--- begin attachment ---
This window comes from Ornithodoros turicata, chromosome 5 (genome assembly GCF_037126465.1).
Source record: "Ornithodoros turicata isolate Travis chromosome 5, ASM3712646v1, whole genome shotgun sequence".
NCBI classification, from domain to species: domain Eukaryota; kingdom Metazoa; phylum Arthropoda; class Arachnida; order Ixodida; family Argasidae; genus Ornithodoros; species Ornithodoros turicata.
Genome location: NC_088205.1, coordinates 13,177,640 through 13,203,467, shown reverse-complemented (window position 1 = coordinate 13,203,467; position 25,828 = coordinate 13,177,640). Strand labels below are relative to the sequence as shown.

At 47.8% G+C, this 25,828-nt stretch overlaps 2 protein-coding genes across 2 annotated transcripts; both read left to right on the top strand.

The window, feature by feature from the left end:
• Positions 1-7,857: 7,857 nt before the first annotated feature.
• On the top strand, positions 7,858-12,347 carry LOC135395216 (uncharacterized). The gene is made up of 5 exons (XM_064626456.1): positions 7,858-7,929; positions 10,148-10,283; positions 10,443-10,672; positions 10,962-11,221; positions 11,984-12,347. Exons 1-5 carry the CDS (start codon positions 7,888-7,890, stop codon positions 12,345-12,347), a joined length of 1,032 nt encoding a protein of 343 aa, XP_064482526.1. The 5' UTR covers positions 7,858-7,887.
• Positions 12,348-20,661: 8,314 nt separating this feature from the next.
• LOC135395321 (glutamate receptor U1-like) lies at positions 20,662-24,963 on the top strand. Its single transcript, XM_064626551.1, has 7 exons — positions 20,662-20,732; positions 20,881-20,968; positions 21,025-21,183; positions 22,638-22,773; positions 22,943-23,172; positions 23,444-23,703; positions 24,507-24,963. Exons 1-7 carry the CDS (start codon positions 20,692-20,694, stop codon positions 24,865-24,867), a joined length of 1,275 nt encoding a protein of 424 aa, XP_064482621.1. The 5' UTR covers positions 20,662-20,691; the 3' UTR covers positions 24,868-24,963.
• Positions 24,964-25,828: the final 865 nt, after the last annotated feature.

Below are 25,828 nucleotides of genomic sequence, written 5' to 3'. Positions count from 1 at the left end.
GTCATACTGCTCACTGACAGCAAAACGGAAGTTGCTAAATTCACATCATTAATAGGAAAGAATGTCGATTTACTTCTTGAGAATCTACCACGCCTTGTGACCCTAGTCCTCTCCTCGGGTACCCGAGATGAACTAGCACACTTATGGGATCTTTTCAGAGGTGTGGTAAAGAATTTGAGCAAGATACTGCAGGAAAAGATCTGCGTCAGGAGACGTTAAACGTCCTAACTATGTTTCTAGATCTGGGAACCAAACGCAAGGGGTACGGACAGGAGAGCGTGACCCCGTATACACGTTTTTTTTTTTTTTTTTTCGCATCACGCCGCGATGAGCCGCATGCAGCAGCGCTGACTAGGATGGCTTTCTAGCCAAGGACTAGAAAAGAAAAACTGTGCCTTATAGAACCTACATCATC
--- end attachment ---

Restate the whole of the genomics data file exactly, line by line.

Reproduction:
This window comes from Ornithodoros turicata, chromosome 5 (genome assembly GCF_037126465.1).
Source record: "Ornithodoros turicata isolate Travis chromosome 5, ASM3712646v1, whole genome shotgun sequence".
NCBI classification, from domain to species: domain Eukaryota; kingdom Metazoa; phylum Arthropoda; class Arachnida; order Ixodida; family Argasidae; genus Ornithodoros; species Ornithodoros turicata.
Genome location: NC_088205.1, coordinates 13,177,640 through 13,203,467, shown reverse-complemented (window position 1 = coordinate 13,203,467; position 25,828 = coordinate 13,177,640). Strand labels below are relative to the sequence as shown.

At 47.8% G+C, this 25,828-nt stretch overlaps 2 protein-coding genes across 2 annotated transcripts; both read left to right on the top strand.

The window, feature by feature from the left end:
• Positions 1-7,857: 7,857 nt before the first annotated feature.
• On the top strand, positions 7,858-12,347 carry LOC135395216 (uncharacterized). The gene is made up of 5 exons (XM_064626456.1): positions 7,858-7,929; positions 10,148-10,283; positions 10,443-10,672; positions 10,962-11,221; positions 11,984-12,347. Exons 1-5 carry the CDS (start codon positions 7,888-7,890, stop codon positions 12,345-12,347), a joined length of 1,032 nt encoding a protein of 343 aa, XP_064482526.1. The 5' UTR covers positions 7,858-7,887.
• Positions 12,348-20,661: 8,314 nt separating this feature from the next.
• LOC135395321 (glutamate receptor U1-like) lies at positions 20,662-24,963 on the top strand. Its single transcript, XM_064626551.1, has 7 exons — positions 20,662-20,732; positions 20,881-20,968; positions 21,025-21,183; positions 22,638-22,773; positions 22,943-23,172; positions 23,444-23,703; positions 24,507-24,963. Exons 1-7 carry the CDS (start codon positions 20,692-20,694, stop codon positions 24,865-24,867), a joined length of 1,275 nt encoding a protein of 424 aa, XP_064482621.1. The 5' UTR covers positions 20,662-20,691; the 3' UTR covers positions 24,868-24,963.
• Positions 24,964-25,828: the final 865 nt, after the last annotated feature.

Below are 25,828 nucleotides of genomic sequence, written 5' to 3'. Positions count from 1 at the left end.
GTCATACTGCTCACTGACAGCAAAACGGAAGTTGCTAAATTCACATCATTAATAGGAAAGAATGTCGATTTACTTCTTGAGAATCTACCACGCCTTGTGACCCTAGTCCTCTCCTCGGGTACCCGAGATGAACTAGCACACTTATGGGATCTTTTCAGAGGTGTGGTAAAGAATTTGAGCAAGATACTGCAGGAAAAGATCTGCGTCAGGAGACGTTAAACGTCCTAACTATGTTTCTAGATCTGGGAACCAAACGCAAGGGGTACGGACAGGAGAGCGTGACCCCGTATACACGTTTTTTTTTTTTTTTTTTCGCATCACGCCGCGATGAGCCGCATGCAGCAGCGCTGACTAGGATGGCTTTCTAGCCAAGGACTAGAAAAGAAAAACTGTGCCTTATAGAACCTACATCATC